Capture-resighting histories, local survival and emigration

To minimise heterogeneity due to, for example, trap dependence (individuals either attracted to or avoiding traps), we included only local resightings of the marked individuals in the analyses (i.e. we discarded physical recaptures of birds in the traps). We reconstructed capture-resighting histories for each individual. The initial capture (i.e. when the bird was seen for the first time, ringed and equipped with a nasal saddle) was coded 1. Then, for each resighting occasion, each individual was coded 1 or 0, depending on whether it was seen on that occasion (1) or not (0), respectively. We considered the calendar month as a capture-resighting occasion (see below). Therefore, our capture-resighting matrices included five capture occasions (October - February) and five resighting occasions (November - March).

Our sample size of newly caught individuals was not large enough to use a shorter time interval than the calendar month for the capture-resighting event. For this reason, our study might suffer from a slightly lower resolution than the Pradel et al (1997b). study, meaning that our results are not directly comparable. The strength of our study resides firstly in the fact that our investigations encompass a longer part of migration and wintering periods, and secondly, that possible biases due to trap dependences are minimised (see above).

We used individual capture-resighting histories to estimate local survival using CMR methods, which provide a range of models for the study of survival that takes into account possible variations in recapture probabilities (Lebreton et al. 1992). The major assumptions of CMR methods are that: 1) the probabilities of fates are identical for the different individuals, 2) marked individuals make up a random sample of the population, and 3) there are no behavioural effects of marking (Lebreton et al. 1992). We derived emigration rates from our local survival estimates and the same estimates of true survival probabilities as those used by Pradel et al. (1997b). Finally, we combined data on monthly counts and local survival estimates to compute the total number of birds having used the area during the study period.

The local survival (ϕ) describes the probability that an individual survives and stays within the study area. In studies of open populations as in our study, local survival is therefore the product of the ‘true’ survival probability (S; equal to 1 - mortality rate) and the residence probability (R; equal to 1 - emigration rate, E). When S is known (e.g. from capture-recoveries models), E may therefore be estimated using the formula: E = 1-ϕ / S (Pradel et al. 1997b). Following these researchers, we derived emigration rates assuming an average annual survival rate (S) of 45% (Pradel et al. 1997b) with all mortality concentrated during the study period, providing a monthly survival rate S' of 100 × = 85% (5 indicates the number of intervals). We therefore assumed that all mortality was constant among months, which might be not true. For example, one might expect a decrease in mortality after the end of the hunting season, i.e. in February and March. This also means that an apparent decrease in local survival during this period would reflect the departure of individuals rather than an increase in mortality.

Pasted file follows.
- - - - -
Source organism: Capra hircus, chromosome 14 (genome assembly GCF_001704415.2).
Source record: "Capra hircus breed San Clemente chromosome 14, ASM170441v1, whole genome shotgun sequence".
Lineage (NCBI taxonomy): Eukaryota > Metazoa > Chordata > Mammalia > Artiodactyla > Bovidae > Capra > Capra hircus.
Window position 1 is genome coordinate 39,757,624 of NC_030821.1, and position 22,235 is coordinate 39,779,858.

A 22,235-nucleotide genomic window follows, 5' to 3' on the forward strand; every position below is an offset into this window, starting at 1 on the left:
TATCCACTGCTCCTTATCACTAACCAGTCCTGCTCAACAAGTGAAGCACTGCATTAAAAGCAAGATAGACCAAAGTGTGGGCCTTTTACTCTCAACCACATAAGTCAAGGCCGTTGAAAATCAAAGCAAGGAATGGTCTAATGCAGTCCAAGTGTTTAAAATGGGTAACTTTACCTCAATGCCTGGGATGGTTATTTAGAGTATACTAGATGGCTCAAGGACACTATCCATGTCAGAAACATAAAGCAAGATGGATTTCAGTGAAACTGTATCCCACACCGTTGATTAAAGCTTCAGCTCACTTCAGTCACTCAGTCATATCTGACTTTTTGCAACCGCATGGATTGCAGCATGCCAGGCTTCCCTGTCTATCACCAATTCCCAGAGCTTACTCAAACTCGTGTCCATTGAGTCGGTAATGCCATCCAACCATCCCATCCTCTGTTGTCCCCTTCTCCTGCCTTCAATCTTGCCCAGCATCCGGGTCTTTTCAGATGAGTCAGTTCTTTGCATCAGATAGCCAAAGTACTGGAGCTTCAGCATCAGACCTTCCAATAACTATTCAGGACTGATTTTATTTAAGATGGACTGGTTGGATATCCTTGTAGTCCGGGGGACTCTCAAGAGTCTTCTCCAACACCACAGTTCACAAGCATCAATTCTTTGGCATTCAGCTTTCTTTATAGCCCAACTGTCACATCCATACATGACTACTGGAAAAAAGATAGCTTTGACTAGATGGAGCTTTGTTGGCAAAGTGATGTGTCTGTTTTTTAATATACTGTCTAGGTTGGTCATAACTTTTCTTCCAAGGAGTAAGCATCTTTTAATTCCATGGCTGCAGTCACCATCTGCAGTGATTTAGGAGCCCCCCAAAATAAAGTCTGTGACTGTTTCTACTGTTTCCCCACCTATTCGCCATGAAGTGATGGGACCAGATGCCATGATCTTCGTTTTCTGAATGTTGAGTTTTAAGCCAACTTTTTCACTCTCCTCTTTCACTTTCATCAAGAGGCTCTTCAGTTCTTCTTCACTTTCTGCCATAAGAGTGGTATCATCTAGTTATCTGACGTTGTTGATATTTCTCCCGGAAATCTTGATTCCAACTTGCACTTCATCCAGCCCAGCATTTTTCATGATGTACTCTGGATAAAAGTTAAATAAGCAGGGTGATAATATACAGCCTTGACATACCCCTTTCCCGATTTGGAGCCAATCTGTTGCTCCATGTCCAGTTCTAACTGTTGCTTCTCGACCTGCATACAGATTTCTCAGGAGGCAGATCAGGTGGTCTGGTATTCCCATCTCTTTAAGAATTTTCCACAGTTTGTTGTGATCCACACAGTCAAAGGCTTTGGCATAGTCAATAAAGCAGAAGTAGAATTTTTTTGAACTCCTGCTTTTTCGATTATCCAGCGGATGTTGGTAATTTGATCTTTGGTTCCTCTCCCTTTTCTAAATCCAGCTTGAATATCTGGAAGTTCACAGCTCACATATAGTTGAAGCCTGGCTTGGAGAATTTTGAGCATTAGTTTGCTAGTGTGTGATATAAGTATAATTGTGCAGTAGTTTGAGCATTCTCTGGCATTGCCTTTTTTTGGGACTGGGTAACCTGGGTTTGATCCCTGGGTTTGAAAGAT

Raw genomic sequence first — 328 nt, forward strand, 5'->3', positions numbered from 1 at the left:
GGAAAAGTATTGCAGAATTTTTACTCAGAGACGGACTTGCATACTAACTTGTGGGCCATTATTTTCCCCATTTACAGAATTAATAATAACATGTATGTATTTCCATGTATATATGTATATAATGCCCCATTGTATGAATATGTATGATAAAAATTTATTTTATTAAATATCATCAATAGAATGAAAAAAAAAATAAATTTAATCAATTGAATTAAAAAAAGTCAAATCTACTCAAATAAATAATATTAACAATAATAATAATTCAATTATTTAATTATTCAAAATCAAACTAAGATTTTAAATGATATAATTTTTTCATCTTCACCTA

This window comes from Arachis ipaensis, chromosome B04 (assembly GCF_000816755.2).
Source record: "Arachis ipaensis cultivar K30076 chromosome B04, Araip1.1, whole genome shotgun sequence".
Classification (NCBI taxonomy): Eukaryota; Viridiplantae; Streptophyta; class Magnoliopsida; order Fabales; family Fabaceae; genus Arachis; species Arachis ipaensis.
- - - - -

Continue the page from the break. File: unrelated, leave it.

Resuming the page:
GOF tests, CMR modelling and parameter estimations

Before modelling local survival using the CMR approach, we performed goodness-of-fit (GOF) tests using U-CARE version 2.0 (Choquet et al. 2003). GOF tests assess whether the assumptions of the global CMR model (independence and identical fate of individuals) are met and allow determining possible sources of heterogeneity (e.g. trap happiness, trap shyness and transience). Detection of significant lack-of-fit (i.e. heterogeneity) means that the data do not follow, as they should, a multinomial distribution. Once sources of heterogeneity are properly identified, one can choose the ′umbrella′ model that correctly fits the data. We used M-SURGE version 1.4.2 (Choquet et al. 2004) to model local survival starting from models taking into account all the suspected causes of variability detected using GOF tests. Model notations followed Lebreton et al. (1992) with: g = group (categories of individuals according to their sex and age classes), a = age (young vs adults), a2 = when newly marked individuals were treated differently than individuals marked at a previous capture occasion (our purpose of this parameterisation was to take into account transience), s = sex, t = time (capture occasion) as a discrete variable, T = time as a covariable (i.e. continuous variable), T2+T = quadratic form of time as a covariate, g.t = interaction between group and time, g+t = the additive effects of the same variables and so on. P represents resighting probability and a dot in brackets (.) means that the parameter was held constant. We performed model selection using Aikake's Information Criterion corrected for small sample size (AICc; Lebreton et al. 1992). Models differing by < 2 AICc units were considered as being equivalent (Lebreton et al. 1992). In that case, we used model averaging of the set of competing models to derive the estimates and their unconditional confidence intervals (Buckland et al. 1997) including only models for which all parameters could be estimated. Model averaging was performed on Mark (version 5.1) software (White & Burnham 1999). Model selection was performed by starting with the global model and dropping the variables one by one. We included covariates (time taken as a quantitative variable) as any other parameter.